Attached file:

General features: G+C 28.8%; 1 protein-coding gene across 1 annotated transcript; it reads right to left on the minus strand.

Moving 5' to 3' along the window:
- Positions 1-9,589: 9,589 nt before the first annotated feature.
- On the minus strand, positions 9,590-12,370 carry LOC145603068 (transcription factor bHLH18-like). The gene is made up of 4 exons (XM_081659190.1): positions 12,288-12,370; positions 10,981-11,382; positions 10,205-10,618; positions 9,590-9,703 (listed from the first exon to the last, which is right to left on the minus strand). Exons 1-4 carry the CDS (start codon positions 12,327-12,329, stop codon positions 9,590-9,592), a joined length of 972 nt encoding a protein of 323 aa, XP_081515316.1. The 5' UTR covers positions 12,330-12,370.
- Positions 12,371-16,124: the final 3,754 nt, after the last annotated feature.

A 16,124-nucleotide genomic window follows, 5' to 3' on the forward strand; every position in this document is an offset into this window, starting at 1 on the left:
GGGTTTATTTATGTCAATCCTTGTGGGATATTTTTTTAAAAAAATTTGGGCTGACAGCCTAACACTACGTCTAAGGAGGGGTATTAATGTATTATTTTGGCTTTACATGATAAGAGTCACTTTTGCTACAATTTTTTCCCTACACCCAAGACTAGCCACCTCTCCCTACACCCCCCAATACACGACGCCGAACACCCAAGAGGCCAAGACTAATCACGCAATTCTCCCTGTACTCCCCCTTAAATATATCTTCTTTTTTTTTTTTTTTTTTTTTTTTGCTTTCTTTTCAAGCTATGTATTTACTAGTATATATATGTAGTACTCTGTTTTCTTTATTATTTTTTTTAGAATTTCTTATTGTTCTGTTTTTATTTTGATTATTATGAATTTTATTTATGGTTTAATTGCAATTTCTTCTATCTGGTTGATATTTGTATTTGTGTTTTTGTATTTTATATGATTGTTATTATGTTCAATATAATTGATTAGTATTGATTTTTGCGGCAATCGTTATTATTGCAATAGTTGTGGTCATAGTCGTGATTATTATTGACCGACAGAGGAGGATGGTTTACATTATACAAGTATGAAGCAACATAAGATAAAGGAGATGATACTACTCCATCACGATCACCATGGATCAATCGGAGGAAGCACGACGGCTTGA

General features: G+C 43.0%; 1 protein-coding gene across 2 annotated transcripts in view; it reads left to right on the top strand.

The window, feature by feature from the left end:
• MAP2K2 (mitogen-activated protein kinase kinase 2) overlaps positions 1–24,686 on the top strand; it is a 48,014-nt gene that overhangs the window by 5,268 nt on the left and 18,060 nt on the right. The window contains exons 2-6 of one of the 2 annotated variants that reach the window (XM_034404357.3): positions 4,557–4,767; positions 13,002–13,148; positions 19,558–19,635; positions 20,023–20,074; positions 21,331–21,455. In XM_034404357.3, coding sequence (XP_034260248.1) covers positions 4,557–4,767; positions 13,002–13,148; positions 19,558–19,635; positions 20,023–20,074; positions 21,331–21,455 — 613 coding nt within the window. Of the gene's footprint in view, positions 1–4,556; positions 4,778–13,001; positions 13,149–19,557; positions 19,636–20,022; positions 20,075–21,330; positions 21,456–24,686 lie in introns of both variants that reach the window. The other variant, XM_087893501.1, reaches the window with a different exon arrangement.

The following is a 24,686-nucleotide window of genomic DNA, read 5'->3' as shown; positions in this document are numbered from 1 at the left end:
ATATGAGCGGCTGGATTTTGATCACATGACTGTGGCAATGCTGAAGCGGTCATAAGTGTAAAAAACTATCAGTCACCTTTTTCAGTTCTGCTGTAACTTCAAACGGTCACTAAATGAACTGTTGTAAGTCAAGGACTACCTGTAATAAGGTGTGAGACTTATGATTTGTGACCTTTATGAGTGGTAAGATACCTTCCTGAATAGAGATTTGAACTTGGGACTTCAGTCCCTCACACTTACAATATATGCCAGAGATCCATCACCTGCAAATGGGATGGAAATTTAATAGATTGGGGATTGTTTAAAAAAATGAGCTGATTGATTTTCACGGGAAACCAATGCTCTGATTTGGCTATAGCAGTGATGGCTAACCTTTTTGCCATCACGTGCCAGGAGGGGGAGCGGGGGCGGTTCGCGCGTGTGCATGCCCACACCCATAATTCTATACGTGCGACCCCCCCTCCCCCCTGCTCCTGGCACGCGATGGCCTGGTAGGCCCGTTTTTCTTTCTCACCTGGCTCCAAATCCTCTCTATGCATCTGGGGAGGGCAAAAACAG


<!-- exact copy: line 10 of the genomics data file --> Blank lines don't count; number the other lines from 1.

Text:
• MAP2K2 (mitogen-activated protein kinase kinase 2) overlaps positions 1–24,686 on the top strand; it is a 48,014-nt gene that overhangs the window by 5,268 nt on the left and 18,060 nt on the right. The window contains exons 2-6 of one of the 2 annotated variants that reach the window (XM_034404357.3): positions 4,557–4,767; positions 13,002–13,148; positions 19,558–19,635; positions 20,023–20,074; positions 21,331–21,455. In XM_034404357.3, coding sequence (XP_034260248.1) covers positions 4,557–4,767; positions 13,002–13,148; positions 19,558–19,635; positions 20,023–20,074; positions 21,331–21,455 — 613 coding nt within the window. Of the gene's footprint in view, positions 1–4,556; positions 4,778–13,001; positions 13,149–19,557; positions 19,636–20,022; positions 20,075–21,330; positions 21,456–24,686 lie in introns of both variants that reach the window. The other variant, XM_087893501.1, reaches the window with a different exon arrangement.